FDA expected to authorize Covid-19 vaccine booster shots for some immunocompromised people within the next 48 hours

The US Food and Drug Administration will reportedly announce within the next 48 hours that its authorizing Covid-19 vaccine booster shots, pictured pfizer vaccine in Los Angeles, on August 7, for people who are immunocompromised.

By Kaitlan Collins and John Bonifield, CNN

(CNN) -- The US Food and Drug Administration is expected to announce within the next 48 hours that it is authorizing Covid-19 vaccine booster shots for some people who are immunocompromised, according to a source familiar with the discussions.

This would be a third shot of the current two-dose Pfizer and Moderna vaccines. That announcement could slide, the source cautioned, but this is the current timing.

"The FDA is closely monitoring data as it becomes available from studies administering an additional dose of the authorized COVID-19 vaccines to immunocompromised individuals," an FDA spokesperson told CNN. "The agency, along with the CDC, is evaluating potential options on this issue, and will share information in the near future."

NBC News was first to report on the expected announcement.

The FDA must give authorization for the vaccines to be used in new ways outside the existing authorization. All three Covid-19 vaccines being used in the US are given under emergency use authorization by the FDA, but full approval is pending for Pfizer's vaccine. After FDA grants approval or authorization, the US Centers for Disease Control and Prevention then advises on whether to actually use a vaccine as authorized by the FDA.

Vaccine advisers for the CDC will meet on Friday to discuss booster doses of Covid-19 vaccines and additional doses for some immunocompromised people, according to a meeting agenda posted by the agency on Monday.

A recent study by Johns Hopkins researchers found that vaccinated immunocompromised people are 485 times more likely to end up in the hospital or die from Covid-19 compared to the general population that is vaccinated.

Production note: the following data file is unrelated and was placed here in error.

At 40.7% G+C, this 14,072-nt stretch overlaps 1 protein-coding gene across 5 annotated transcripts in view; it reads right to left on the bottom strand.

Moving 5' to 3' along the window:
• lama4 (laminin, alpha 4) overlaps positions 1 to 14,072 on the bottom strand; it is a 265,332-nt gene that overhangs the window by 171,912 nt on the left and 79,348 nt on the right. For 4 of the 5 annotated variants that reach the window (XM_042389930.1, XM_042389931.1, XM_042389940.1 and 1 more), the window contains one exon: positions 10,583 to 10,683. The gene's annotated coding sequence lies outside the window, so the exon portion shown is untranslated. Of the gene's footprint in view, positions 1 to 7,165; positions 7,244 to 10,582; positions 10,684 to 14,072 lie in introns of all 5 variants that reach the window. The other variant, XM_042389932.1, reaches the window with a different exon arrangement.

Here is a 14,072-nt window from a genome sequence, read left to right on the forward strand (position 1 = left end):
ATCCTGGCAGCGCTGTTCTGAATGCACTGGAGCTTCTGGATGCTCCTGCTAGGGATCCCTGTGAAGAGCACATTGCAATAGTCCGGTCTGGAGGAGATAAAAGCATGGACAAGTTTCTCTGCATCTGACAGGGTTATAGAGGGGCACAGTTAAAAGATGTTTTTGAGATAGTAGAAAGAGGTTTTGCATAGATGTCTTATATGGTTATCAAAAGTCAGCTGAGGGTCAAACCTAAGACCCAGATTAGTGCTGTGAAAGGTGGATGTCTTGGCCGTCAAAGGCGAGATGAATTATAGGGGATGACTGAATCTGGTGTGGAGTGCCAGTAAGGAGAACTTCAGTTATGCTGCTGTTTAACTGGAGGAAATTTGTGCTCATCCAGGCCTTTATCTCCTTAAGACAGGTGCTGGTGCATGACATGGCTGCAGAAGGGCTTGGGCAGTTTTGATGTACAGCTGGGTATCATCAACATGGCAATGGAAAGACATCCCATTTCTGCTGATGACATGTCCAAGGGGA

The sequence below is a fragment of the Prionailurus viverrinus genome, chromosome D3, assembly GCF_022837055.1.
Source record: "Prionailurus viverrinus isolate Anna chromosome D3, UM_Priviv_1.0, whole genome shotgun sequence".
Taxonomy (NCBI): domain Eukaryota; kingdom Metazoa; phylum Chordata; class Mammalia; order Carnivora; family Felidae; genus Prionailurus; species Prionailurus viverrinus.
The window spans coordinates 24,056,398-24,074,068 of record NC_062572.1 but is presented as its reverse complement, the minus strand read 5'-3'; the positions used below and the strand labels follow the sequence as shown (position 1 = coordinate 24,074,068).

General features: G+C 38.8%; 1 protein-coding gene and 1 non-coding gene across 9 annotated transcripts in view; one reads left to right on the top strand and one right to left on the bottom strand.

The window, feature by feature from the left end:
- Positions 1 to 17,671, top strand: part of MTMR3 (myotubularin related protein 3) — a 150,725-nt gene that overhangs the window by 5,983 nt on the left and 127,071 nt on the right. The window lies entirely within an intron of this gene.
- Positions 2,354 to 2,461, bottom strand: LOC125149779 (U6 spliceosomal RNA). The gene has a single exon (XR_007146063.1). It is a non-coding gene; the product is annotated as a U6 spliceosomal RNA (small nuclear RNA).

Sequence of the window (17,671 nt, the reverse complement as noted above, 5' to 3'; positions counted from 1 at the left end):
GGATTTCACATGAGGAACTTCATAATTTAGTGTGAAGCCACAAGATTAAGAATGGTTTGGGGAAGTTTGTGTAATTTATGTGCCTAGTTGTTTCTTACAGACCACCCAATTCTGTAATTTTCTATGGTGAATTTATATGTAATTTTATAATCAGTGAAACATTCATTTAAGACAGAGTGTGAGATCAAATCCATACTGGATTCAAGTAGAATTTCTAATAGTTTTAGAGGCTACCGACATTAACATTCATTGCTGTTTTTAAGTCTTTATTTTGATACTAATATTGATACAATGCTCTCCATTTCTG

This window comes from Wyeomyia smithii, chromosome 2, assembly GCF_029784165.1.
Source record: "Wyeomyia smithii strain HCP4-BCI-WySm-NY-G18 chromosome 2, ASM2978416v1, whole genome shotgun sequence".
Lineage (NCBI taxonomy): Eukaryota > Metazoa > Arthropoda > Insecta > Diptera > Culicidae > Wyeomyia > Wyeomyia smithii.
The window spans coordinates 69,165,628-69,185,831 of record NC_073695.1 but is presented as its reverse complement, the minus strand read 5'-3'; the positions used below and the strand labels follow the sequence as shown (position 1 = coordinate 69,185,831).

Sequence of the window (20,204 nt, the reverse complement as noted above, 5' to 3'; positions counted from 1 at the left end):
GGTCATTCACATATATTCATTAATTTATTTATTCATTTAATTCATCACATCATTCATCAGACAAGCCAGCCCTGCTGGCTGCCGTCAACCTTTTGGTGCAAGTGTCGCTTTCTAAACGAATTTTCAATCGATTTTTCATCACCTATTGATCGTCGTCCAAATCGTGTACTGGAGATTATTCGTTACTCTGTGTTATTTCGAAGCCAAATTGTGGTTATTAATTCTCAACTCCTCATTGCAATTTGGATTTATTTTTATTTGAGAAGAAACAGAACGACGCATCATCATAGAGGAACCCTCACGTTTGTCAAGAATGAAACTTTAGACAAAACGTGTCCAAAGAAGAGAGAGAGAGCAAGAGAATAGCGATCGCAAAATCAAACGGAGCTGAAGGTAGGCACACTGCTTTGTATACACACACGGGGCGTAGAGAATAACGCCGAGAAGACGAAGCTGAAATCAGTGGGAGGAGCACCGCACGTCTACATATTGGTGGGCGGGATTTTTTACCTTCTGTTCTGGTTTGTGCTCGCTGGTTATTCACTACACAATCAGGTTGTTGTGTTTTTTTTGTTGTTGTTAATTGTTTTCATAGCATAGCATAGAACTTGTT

Based on an estimate by the CDC, about 9 million Americans are immunocompromised, either because of diseases they have or medications they take.

It has been known for months that Covid-19 vaccines might not work well for this group. The hope was that vaccination rates overall would be so high so that the "herd" would protect them.

But it didn't work out that way, because about a third of eligible people in the US have not received even one dose of a Covid-19 vaccine.

The Biden administration is expected to lay out a Covid-19 vaccine booster strategy for all vaccinated Americans in September.

US Surgeon General Dr. Vivek Murthy said Wednesday the administration is now considering who will need boosters most and when, and information on its efforts to protect immunocompromised people from Covid-19 is expected "very soon."

"We've been concerned about these individuals. We've been following them closely, and I think most of us believe that we've got to do more to protect these individuals," Murthy told CNN's Wolf Blitzer on "The Situation Room."

"The FDA has been working hard to basically do the evaluation around safety and make sure that we have everything we need to make these additional doses available to people," he said, adding that the CDC "is also looking into making sure the guidance is clear and available for immunocompromised individuals."

Murthy noted in his interview that immunocompromised people include some cancer patients, those taking medication that suppresses the immune system and organ transplant recipients.

This story has been updated with additional details Wednesday.

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